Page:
As Honduras Activists Continue to Burn, US Backs Govt
LATIN AMERICA & THE CARIBBEAN, 24 Oct 2016
A total of US$55 million in foreign assistance will be funneled to Honduras in what the U.S. claims is meant to improve the country.
21 Oct 2016 – The U.S. will continue giving millions of dollars in military funding to the Honduran government, despite the high-profile targeted assassinations and other human rights abuses documented this year in the Central American nation.
The decision taken by the U.S. Department of State on Sept. 30 was justified to Congress on the grounds that Honduras “has taken effective steps to meet the criteria specified in the Fiscal Year 2016 appropriation legislation.”
A total of US$55 million in foreign assistance will be funneled to Honduras in what the U.S. claims will improve security, governance and the economic difficulties that drive undocumented migration from the country.
The amount is supposedly subject to a series of conditions that range from combating corruption to protecting the rights of political opposition parties and journalists.
The justification that Honduras has taken “effective steps” to increase security and safety stands in stark contrast to the high levels of violence that has led to the Central American country having the world’s highest homicide rate at 90.4 per 100,000 inhabitants.
Violence and impunity have also seen civil rights activists lose their lives such as Berta Caceres, who was shot at her home in the western town of La Esperanza in March, and Jose Angel Flores and Silmer Dionisio George, two activists fighting for land rights who were both shot as they left a meeting in Tocoa in the north-east on Tuesday.
The political instability plaguing the country largely followed from the U.S.-backed 2009 coup against President Manuel Zelaya, which exacerbated Honduras’ security crisis.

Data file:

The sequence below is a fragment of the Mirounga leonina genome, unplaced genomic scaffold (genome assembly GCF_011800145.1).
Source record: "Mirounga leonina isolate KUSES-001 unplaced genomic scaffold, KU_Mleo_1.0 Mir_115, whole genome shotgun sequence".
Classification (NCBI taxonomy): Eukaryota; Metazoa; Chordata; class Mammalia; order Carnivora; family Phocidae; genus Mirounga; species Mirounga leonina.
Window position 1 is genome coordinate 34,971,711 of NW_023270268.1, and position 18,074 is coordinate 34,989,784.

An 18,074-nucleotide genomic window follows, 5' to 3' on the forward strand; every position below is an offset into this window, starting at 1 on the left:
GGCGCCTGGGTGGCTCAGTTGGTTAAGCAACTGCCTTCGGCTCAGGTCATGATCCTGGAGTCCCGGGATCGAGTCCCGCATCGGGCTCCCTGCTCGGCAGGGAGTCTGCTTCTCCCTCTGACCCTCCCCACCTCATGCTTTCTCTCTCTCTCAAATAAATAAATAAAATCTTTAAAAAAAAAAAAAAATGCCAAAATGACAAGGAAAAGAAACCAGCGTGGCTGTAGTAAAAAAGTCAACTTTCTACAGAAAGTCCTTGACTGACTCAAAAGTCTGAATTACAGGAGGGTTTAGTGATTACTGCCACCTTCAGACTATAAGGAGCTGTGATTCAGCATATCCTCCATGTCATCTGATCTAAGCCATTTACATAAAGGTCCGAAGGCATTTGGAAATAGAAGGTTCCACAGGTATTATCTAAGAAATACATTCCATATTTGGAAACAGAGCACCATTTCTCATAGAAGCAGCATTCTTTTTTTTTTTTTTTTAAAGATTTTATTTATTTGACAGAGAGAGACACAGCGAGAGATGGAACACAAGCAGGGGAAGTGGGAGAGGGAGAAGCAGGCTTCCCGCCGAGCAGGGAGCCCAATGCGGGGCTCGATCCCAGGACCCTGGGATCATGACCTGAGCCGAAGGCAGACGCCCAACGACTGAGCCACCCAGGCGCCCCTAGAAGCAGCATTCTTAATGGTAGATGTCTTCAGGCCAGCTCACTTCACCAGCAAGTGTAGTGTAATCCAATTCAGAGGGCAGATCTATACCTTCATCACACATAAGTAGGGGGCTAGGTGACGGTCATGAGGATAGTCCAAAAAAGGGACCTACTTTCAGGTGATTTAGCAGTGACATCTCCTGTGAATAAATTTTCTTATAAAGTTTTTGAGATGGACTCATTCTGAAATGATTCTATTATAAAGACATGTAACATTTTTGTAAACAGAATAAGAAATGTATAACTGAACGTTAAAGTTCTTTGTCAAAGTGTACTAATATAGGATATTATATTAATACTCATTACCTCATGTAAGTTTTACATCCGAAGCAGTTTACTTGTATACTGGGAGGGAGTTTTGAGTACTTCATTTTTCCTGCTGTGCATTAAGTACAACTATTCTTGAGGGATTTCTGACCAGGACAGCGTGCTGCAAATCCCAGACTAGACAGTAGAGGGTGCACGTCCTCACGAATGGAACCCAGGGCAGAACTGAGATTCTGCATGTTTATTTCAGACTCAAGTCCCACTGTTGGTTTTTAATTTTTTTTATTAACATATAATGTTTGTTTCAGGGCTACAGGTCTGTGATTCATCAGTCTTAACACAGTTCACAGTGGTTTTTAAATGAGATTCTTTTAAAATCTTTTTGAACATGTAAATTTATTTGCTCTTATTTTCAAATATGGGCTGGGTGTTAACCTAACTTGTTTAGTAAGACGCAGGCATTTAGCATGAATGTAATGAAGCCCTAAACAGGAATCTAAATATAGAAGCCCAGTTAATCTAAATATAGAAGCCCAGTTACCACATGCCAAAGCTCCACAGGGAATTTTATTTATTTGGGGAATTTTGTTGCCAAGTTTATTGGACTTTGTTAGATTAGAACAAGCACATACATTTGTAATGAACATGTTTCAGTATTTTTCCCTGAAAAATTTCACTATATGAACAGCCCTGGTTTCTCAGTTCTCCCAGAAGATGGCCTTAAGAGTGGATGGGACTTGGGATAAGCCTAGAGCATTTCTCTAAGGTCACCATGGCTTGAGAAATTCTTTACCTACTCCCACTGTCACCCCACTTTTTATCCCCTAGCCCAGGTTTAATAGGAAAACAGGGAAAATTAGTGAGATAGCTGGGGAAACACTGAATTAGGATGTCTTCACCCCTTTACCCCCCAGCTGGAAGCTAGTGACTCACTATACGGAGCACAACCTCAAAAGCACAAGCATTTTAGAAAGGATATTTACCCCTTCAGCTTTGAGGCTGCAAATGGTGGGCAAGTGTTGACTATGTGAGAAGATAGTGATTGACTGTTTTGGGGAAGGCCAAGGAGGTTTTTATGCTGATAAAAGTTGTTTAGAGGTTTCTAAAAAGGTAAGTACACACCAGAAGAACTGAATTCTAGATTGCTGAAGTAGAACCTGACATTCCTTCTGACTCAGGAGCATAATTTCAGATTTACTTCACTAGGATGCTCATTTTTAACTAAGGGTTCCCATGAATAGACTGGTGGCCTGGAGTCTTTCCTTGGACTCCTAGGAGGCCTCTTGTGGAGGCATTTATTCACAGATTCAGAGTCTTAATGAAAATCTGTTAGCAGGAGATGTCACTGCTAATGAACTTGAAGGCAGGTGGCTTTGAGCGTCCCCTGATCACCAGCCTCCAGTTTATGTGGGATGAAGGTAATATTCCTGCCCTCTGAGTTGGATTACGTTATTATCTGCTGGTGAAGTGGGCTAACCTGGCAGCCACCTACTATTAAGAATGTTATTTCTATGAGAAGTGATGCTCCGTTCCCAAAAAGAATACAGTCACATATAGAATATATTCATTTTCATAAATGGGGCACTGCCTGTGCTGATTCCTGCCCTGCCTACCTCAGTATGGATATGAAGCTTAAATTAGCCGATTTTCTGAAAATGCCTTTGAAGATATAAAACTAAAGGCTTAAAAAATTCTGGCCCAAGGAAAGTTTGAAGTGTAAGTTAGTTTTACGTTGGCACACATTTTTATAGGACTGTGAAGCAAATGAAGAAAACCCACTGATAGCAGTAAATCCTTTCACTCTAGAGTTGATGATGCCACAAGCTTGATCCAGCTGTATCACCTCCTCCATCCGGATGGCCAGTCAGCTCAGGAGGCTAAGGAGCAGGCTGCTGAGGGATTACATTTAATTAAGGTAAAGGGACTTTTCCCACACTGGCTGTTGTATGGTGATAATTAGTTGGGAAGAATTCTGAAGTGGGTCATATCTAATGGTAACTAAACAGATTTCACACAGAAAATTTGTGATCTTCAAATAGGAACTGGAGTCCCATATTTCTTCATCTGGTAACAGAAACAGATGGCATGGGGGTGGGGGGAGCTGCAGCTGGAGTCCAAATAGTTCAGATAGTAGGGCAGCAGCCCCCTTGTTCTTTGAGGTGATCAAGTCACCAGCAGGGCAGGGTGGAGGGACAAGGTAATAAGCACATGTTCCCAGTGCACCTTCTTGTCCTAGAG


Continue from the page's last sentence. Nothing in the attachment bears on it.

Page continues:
DISCLAIMER: The statements, views and opinions expressed in pieces republished here are solely those of the authors and do not necessarily represent those of TMS. In accordance with title 17 U.S.C. section 107, this material is distributed without profit to those who have expressed a prior interest in receiving the included information for research and educational purposes. TMS has no affiliation whatsoever with the originator of this article nor is TMS endorsed or sponsored by the originator. “GO TO ORIGINAL” links are provided as a convenience to our readers and allow for verification of authenticity. However, as originating pages are often updated by their originating host sites, the versions posted may not match the versions our readers view when clicking the “GO TO ORIGINAL” links. This site contains copyrighted material the use of which has not always been specifically authorized by the copyright owner. We are making such material available in our efforts to advance understanding of environmental, political, human rights, economic, democracy, scientific, and social justice issues, etc. We believe this constitutes a ‘fair use’ of any such copyrighted material as provided for in section 107 of the US Copyright Law. In accordance with Title 17 U.S.C. Section 107, the material on this site is distributed without profit to those who have expressed a prior interest in receiving the included information for research and educational purposes. For more information go to: http://www.law.cornell.edu/uscode/17/107.shtml. If you wish to use copyrighted material from this site for purposes of your own that go beyond ‘fair use’, you must obtain permission from the copyright owner.
Click here to go to the current weekly digest or pick another article:
LATIN AMERICA & THE CARIBBEAN: